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In The Know

InterContinental®’s unique brand concept, "In The Know," will help you get the most from your stay here in Danang. Delve into the soul of Vietnamese culture and heritage. There is so much to see, do and experience. With our savvy local know-how, our team at InterContinental® Danang Sun Peninsula Resort invites you to experience what defines their beachside home. 

Please contact our Concierge via phone: (+84) 236 393 8888 or email: concierge@icdanang.com and let us cater your adventure. 


Danang is the largest city on Vietnam’s Central Coast, and the economic hub for the region’s impressive development. While Hoi An is well-known for its historic charm, Danang is a dynamic, growing city with a panoramic riverfront area with a number of cultural and natural sites nearby.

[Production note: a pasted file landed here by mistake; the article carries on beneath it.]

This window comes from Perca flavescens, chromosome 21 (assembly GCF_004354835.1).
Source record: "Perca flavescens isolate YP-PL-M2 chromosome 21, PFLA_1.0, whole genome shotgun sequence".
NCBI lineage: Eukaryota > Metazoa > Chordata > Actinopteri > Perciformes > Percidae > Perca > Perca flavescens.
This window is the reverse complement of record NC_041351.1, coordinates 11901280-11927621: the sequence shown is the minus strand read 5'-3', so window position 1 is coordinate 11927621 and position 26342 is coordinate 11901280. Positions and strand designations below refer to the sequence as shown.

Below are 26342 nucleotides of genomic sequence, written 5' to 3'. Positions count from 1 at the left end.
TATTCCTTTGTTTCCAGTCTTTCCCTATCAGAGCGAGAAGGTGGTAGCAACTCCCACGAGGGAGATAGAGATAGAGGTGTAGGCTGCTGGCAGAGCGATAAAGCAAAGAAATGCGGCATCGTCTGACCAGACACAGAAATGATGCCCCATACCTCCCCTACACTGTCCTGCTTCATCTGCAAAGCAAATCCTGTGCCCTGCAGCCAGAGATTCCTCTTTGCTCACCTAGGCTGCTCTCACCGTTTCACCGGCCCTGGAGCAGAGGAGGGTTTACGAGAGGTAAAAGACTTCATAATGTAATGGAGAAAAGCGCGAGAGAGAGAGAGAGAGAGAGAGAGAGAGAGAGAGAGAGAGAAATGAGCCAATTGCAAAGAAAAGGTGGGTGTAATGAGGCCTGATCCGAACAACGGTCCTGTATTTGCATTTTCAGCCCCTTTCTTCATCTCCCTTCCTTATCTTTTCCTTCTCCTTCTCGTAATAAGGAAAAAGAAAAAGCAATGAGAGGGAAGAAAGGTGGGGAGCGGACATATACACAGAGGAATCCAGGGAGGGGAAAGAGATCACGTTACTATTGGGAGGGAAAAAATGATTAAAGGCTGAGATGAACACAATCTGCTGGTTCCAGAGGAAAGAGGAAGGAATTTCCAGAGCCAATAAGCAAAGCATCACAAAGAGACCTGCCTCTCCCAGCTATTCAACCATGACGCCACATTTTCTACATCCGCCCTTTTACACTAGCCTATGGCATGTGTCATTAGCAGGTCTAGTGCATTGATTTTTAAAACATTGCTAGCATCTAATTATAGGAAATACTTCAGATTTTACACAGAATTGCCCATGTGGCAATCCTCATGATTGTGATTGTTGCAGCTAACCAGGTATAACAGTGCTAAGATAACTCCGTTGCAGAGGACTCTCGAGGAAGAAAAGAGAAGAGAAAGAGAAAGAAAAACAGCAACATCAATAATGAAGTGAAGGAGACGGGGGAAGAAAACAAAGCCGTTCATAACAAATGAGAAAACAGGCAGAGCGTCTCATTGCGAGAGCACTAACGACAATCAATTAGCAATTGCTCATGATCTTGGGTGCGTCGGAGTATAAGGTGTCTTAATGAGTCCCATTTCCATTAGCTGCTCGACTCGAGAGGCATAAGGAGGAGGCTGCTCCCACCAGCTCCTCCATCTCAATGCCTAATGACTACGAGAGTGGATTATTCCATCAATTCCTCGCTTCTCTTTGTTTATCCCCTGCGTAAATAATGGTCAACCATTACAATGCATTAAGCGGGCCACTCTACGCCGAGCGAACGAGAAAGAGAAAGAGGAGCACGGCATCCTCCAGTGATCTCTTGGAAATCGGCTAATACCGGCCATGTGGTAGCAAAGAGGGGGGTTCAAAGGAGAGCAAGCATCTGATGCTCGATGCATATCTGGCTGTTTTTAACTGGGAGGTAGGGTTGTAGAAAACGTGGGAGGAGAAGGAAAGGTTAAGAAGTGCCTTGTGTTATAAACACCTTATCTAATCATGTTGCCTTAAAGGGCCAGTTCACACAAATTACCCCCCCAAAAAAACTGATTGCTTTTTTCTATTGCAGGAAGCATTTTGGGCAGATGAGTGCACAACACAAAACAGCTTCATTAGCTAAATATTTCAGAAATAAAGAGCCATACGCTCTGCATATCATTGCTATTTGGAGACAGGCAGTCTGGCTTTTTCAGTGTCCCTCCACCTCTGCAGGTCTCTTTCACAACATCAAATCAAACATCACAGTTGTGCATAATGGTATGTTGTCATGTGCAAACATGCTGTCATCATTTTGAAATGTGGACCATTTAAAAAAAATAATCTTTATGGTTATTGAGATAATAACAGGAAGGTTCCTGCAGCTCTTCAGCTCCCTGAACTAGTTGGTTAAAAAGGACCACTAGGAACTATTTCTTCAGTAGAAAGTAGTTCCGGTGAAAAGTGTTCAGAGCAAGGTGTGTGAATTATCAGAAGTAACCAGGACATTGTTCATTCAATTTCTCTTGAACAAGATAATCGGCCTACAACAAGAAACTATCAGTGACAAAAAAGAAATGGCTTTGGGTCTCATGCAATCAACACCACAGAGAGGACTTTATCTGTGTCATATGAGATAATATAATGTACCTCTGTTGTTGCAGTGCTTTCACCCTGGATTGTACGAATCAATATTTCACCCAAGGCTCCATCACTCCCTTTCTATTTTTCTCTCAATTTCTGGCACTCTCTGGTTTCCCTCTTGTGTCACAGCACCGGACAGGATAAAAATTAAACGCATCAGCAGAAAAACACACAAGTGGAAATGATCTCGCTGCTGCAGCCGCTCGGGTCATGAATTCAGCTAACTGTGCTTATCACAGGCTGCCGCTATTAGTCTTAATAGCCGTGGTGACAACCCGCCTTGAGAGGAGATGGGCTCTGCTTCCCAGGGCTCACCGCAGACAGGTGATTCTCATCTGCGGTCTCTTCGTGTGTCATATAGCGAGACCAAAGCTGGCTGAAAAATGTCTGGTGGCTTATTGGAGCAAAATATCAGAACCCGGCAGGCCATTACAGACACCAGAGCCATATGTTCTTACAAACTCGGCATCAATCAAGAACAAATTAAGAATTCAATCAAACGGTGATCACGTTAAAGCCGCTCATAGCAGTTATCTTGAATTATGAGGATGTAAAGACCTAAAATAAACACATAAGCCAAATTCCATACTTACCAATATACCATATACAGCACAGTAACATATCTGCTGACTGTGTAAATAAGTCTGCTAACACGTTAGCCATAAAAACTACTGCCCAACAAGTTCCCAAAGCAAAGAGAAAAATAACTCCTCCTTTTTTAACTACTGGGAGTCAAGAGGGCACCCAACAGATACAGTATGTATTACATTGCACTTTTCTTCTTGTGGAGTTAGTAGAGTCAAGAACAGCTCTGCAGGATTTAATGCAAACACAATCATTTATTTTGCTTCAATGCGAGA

Han Market: For a taste of a typical Vietnamese marketplace, a visit to Han Market is a must. This 28,000 square meter bi-level behemoth sells everything from dried fruits to designer knockoffs. It started as a small trading area during French colonial times, was expanded in 1940 and totally rebuilt in 1989. Local people head to Han Market for goods such as fabric, clothes, fresh fruits, flowers and local food at reasonable prices.

Danang Museum of Cham Sculpture: Located in the center of the city, the Cham Museum is home to the world’s largest collection of artifacts from the ancient Cham civilization,. Works on display range from the 7th to 15th centuries and are made of sandstone, terracotta and bronze. Many statues portray Hindu deities Shiva and Vishnu, and there are other major relics such as pedestals and linga.